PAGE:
Virginia Institute of Marine Science
Parasites and Vectors
Background: The Apicomplexa from aquatic environments are understudied relative to their terrestrial counterparts, and the seminal work assessing the phylogenetic relations of fish-infecting lineages is mostly based on freshwater hosts. The taxonomic uncertainty of some apicomplexan groups, such as the coccidia, is high and many genera were recently shown to be paraphyletic, questioning the value of strict morphological and ecological traits for parasite classification. Here, we surveyed the genetic diversity of the Apicomplexa in several commercially valuable vertebrates from the NorthEast Atlantic, including farmed fish. Results: Most of the sequences retrieved were closely related to common fish coccidia of Eimeria, Goussia and Calyptospora. However, some lineages from the shark Scyliorhinus canicula were placed as sister taxa to the Isospora, Caryospora and Schellakia group. Additionally, others from Pagrus caeruleostictus and Solea senegalensis belonged to an unknown apicomplexan group previously found in the Caribbean Sea, where it was sequenced from the water column, corals, and fish. Four distinct parasite lineages were found infecting farmed Dicentrarchus labrax or Sparus aurata. One of the lineages from farmed D. labrax was also found infecting wild counterparts, and another was also recovered from farmed S. aurata and farm-associated Diplodus sargus. Conclusions: Our results show that marine fish apicomplexans are diverse, and we highlight the need for a more extensive assessment of parasite diversity in this phylum. Additionally, parasites recovered from S. canicula were recovered as basal to their piscine counterparts reflecting hosts phylogeny.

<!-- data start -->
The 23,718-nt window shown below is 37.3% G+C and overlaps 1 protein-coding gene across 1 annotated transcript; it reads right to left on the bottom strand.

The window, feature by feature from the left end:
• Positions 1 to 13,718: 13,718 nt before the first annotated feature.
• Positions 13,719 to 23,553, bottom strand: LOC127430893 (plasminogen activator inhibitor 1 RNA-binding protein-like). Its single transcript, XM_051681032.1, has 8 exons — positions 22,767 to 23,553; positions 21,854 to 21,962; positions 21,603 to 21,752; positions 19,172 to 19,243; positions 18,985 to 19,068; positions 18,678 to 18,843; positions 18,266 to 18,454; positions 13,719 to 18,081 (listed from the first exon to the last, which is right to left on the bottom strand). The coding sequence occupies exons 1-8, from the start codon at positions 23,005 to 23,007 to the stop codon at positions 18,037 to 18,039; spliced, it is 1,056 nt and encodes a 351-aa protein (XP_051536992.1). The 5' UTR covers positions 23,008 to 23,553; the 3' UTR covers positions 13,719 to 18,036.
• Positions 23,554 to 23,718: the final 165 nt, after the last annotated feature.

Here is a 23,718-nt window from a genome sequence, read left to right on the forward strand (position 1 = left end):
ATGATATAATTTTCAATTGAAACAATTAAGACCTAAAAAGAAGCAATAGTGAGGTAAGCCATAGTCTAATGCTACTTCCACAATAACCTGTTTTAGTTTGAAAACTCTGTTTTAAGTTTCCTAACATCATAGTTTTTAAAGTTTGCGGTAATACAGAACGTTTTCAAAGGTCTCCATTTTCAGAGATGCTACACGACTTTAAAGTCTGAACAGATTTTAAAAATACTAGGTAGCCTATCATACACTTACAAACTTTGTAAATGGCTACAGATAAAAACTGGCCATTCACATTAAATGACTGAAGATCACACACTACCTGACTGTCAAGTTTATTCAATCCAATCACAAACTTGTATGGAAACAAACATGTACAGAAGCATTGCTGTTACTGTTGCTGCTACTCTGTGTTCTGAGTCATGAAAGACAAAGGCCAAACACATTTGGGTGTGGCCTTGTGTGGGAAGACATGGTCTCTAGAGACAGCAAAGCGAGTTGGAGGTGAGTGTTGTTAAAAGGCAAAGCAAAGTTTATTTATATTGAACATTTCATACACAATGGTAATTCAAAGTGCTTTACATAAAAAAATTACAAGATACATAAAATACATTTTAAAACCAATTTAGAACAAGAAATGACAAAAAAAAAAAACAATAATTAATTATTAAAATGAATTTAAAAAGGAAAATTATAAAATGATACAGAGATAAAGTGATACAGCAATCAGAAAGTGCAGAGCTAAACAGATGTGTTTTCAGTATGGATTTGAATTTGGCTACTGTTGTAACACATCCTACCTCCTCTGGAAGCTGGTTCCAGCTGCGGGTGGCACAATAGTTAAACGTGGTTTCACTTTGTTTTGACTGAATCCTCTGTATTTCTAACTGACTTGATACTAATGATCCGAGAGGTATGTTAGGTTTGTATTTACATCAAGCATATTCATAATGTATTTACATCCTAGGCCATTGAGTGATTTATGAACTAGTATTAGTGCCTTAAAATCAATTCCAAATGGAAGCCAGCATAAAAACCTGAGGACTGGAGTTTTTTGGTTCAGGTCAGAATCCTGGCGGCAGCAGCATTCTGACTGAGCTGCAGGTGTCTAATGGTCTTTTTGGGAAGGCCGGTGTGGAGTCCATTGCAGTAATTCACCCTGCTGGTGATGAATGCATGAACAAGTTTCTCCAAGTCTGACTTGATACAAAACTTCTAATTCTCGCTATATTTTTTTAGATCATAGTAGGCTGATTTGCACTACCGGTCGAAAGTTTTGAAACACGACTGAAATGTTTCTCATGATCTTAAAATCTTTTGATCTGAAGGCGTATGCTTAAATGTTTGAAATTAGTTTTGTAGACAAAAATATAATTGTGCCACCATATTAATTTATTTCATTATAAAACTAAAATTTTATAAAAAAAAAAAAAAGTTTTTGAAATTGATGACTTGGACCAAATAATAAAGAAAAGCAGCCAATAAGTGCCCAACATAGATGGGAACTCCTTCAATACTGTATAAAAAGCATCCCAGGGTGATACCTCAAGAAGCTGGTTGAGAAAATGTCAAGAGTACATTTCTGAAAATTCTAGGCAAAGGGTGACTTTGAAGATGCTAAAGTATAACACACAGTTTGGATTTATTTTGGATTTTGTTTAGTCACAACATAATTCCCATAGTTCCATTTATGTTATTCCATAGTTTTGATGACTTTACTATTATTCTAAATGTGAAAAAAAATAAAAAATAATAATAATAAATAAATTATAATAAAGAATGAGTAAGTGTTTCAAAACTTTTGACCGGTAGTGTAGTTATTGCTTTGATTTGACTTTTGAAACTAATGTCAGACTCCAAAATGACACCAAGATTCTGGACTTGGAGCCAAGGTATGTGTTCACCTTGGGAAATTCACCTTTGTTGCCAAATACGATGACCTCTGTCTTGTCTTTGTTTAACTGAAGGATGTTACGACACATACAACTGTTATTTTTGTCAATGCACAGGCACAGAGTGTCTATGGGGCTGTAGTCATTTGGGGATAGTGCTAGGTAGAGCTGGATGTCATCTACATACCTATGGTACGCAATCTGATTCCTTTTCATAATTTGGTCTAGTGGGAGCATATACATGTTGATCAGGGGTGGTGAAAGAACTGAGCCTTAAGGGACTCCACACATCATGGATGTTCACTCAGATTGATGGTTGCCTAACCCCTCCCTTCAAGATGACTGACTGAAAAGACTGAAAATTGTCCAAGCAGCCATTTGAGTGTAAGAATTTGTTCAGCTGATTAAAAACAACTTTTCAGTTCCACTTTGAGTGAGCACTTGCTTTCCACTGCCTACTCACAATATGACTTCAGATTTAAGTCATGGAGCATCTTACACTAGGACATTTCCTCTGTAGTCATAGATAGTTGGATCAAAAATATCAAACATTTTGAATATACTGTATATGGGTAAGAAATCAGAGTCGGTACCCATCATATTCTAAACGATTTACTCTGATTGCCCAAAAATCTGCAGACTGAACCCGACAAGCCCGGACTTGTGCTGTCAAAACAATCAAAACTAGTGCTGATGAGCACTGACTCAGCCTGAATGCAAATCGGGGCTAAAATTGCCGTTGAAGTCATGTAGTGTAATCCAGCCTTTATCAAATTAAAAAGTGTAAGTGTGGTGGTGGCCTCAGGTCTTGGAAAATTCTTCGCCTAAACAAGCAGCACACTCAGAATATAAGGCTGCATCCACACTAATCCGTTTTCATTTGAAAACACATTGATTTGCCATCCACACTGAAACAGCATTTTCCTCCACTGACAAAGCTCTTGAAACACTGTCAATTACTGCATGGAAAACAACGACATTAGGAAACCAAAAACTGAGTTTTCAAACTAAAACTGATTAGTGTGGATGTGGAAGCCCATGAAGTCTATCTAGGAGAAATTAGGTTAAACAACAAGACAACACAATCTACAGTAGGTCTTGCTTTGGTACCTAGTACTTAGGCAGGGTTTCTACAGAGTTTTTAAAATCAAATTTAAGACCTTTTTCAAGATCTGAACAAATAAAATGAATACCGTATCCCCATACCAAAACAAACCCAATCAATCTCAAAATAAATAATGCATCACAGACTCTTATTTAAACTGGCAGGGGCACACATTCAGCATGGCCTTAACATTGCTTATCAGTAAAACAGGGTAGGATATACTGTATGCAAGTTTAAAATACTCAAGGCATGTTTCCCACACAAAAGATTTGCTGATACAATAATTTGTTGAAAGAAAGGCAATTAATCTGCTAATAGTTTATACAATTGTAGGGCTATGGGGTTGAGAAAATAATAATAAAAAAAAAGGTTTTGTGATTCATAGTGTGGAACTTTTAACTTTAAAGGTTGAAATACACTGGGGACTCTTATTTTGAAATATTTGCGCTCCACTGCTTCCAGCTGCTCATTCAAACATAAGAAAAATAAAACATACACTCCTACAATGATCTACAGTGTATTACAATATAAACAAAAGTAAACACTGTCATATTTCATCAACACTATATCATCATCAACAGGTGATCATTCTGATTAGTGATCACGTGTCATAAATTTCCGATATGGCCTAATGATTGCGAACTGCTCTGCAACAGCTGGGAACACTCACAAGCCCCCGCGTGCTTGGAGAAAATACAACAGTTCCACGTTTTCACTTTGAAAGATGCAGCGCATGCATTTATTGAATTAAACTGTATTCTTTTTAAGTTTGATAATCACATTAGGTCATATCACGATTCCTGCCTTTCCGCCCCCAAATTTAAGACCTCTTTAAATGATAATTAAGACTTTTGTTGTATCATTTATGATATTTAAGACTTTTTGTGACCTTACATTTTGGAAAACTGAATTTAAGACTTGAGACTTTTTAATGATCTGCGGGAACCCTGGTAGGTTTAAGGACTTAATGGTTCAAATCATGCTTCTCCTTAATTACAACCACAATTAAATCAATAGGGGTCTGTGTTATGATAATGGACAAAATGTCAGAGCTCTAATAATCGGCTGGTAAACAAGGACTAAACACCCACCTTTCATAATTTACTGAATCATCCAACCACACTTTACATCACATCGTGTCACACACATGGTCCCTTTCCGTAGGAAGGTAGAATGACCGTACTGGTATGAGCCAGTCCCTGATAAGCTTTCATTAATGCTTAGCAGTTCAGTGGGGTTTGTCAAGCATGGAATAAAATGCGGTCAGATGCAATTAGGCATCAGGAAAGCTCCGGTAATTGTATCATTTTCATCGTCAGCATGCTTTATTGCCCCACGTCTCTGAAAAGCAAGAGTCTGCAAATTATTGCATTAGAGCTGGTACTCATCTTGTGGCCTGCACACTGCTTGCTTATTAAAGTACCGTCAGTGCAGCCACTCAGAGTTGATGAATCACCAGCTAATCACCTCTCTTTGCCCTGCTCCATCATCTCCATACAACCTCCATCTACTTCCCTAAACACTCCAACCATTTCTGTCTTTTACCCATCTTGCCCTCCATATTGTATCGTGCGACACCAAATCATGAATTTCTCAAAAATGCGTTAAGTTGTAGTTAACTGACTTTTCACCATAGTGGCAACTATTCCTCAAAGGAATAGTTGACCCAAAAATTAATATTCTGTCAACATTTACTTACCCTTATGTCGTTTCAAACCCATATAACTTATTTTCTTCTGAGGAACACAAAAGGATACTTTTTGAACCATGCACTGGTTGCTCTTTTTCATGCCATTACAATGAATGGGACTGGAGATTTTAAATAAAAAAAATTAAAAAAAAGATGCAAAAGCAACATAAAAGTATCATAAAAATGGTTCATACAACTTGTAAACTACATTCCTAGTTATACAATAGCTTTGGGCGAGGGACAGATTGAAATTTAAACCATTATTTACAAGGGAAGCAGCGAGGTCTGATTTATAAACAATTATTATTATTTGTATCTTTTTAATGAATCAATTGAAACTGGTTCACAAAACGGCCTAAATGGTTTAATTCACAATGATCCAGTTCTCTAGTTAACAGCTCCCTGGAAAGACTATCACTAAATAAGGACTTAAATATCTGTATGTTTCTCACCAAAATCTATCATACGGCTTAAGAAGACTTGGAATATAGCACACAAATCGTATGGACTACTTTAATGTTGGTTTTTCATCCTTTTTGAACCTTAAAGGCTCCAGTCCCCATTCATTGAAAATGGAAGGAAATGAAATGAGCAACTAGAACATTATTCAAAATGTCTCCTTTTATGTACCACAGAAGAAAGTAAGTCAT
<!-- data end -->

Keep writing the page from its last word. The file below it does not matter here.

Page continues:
: 18S rRNA, Apicomplexa, Goussia, Eimeria, Aquatic pathogens
Xavier, R.; Severino, R.; Pérez-Losada, M.; Gestal, C.; Freitas, R.; Harris, D. James; Verissimo, Ana; Rosado, D.; and Cable, J., Phylogenetic analysis of apicomplexan parasites infecting commercially valuable species from the North-East Atlantic reveals high levels of diversity and insights into the evolution of the group (2018). Parasites and Vectors, 11(1), 63.